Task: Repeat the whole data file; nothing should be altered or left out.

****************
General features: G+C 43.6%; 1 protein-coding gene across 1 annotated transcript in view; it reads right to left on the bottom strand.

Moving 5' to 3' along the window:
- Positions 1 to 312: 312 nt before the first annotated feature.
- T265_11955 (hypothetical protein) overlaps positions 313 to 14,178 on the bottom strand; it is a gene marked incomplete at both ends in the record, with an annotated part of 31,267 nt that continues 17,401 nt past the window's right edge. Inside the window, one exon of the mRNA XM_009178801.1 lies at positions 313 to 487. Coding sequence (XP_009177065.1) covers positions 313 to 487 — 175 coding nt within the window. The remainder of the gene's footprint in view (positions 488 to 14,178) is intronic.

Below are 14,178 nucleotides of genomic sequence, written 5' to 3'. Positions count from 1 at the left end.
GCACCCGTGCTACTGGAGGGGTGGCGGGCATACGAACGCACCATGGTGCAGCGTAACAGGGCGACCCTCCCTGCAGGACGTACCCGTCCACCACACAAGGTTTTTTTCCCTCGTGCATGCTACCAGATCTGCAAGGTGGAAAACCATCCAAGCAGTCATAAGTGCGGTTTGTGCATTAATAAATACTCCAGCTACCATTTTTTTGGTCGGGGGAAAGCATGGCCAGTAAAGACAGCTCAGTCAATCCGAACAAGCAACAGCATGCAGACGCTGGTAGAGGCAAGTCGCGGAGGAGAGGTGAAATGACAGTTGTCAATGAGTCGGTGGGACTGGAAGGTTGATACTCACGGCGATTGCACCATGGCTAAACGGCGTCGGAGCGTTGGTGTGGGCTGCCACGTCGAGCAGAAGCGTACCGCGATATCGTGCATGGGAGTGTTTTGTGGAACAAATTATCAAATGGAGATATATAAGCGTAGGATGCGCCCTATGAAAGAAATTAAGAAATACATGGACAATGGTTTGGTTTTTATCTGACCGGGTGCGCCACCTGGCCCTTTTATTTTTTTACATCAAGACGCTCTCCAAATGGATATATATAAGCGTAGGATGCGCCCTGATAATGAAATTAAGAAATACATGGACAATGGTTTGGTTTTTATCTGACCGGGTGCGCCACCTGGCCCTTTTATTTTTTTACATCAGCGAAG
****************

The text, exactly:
General features: G+C 43.6%; 1 protein-coding gene across 1 annotated transcript in view; it reads right to left on the bottom strand.

Moving 5' to 3' along the window:
- Positions 1 to 312: 312 nt before the first annotated feature.
- T265_11955 (hypothetical protein) overlaps positions 313 to 14,178 on the bottom strand; it is a gene marked incomplete at both ends in the record, with an annotated part of 31,267 nt that continues 17,401 nt past the window's right edge. Inside the window, one exon of the mRNA XM_009178801.1 lies at positions 313 to 487. Coding sequence (XP_009177065.1) covers positions 313 to 487 — 175 coding nt within the window. The remainder of the gene's footprint in view (positions 488 to 14,178) is intronic.

Below are 14,178 nucleotides of genomic sequence, written 5' to 3'. Positions count from 1 at the left end.
GCACCCGTGCTACTGGAGGGGTGGCGGGCATACGAACGCACCATGGTGCAGCGTAACAGGGCGACCCTCCCTGCAGGACGTACCCGTCCACCACACAAGGTTTTTTTCCCTCGTGCATGCTACCAGATCTGCAAGGTGGAAAACCATCCAAGCAGTCATAAGTGCGGTTTGTGCATTAATAAATACTCCAGCTACCATTTTTTTGGTCGGGGGAAAGCATGGCCAGTAAAGACAGCTCAGTCAATCCGAACAAGCAACAGCATGCAGACGCTGGTAGAGGCAAGTCGCGGAGGAGAGGTGAAATGACAGTTGTCAATGAGTCGGTGGGACTGGAAGGTTGATACTCACGGCGATTGCACCATGGCTAAACGGCGTCGGAGCGTTGGTGTGGGCTGCCACGTCGAGCAGAAGCGTACCGCGATATCGTGCATGGGAGTGTTTTGTGGAACAAATTATCAAATGGAGATATATAAGCGTAGGATGCGCCCTATGAAAGAAATTAAGAAATACATGGACAATGGTTTGGTTTTTATCTGACCGGGTGCGCCACCTGGCCCTTTTATTTTTTTACATCAAGACGCTCTCCAAATGGATATATATAAGCGTAGGATGCGCCCTGATAATGAAATTAAGAAATACATGGACAATGGTTTGGTTTTTATCTGACCGGGTGCGCCACCTGGCCCTTTTATTTTTTTACATCAGCGAAG